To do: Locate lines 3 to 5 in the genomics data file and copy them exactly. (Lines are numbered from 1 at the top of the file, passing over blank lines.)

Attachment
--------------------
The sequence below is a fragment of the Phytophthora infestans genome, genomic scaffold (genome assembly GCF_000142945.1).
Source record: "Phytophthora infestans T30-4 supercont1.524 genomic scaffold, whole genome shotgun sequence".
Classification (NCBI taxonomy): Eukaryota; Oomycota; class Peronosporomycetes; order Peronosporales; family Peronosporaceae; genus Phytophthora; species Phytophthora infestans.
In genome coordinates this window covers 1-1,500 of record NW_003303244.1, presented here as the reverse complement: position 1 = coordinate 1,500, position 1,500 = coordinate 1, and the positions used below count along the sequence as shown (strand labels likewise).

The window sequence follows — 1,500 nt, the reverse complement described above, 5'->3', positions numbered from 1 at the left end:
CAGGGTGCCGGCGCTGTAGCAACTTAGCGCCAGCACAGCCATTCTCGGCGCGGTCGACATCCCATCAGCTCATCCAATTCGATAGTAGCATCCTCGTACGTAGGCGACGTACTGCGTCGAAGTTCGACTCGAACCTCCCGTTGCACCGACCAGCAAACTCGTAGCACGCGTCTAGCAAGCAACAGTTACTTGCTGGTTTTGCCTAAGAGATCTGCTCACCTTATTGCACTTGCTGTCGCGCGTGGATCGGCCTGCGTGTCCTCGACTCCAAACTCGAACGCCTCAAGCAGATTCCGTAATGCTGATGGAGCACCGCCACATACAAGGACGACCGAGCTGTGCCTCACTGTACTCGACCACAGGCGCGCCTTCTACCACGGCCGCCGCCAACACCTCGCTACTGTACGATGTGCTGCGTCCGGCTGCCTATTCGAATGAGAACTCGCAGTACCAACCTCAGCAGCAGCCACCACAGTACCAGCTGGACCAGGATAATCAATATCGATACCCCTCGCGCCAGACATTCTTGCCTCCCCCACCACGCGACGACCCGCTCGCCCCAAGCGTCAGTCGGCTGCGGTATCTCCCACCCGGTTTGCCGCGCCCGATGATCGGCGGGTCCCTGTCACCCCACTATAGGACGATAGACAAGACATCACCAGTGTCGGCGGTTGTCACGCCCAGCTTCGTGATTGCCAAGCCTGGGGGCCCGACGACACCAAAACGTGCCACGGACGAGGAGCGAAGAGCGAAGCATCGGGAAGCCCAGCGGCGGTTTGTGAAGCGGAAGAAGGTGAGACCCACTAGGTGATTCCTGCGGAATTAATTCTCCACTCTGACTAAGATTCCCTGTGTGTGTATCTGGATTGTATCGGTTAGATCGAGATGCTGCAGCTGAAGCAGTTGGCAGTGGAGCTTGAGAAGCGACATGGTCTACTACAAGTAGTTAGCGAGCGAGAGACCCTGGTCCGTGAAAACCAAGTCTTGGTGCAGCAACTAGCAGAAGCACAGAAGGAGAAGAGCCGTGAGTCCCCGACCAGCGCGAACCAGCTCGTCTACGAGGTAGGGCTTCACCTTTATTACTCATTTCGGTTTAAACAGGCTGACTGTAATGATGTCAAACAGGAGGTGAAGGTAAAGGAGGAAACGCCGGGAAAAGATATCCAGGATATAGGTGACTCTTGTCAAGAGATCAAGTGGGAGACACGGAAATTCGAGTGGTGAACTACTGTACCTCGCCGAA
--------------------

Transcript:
Classification (NCBI taxonomy): Eukaryota; Oomycota; class Peronosporomycetes; order Peronosporales; family Peronosporaceae; genus Phytophthora; species Phytophthora infestans.
In genome coordinates this window covers 1-1,500 of record NW_003303244.1, presented here as the reverse complement: position 1 = coordinate 1,500, position 1,500 = coordinate 1, and the positions used below count along the sequence as shown (strand labels likewise).

The window sequence follows — 1,500 nt, the reverse complement described above, 5'->3', positions numbered from 1 at the left end: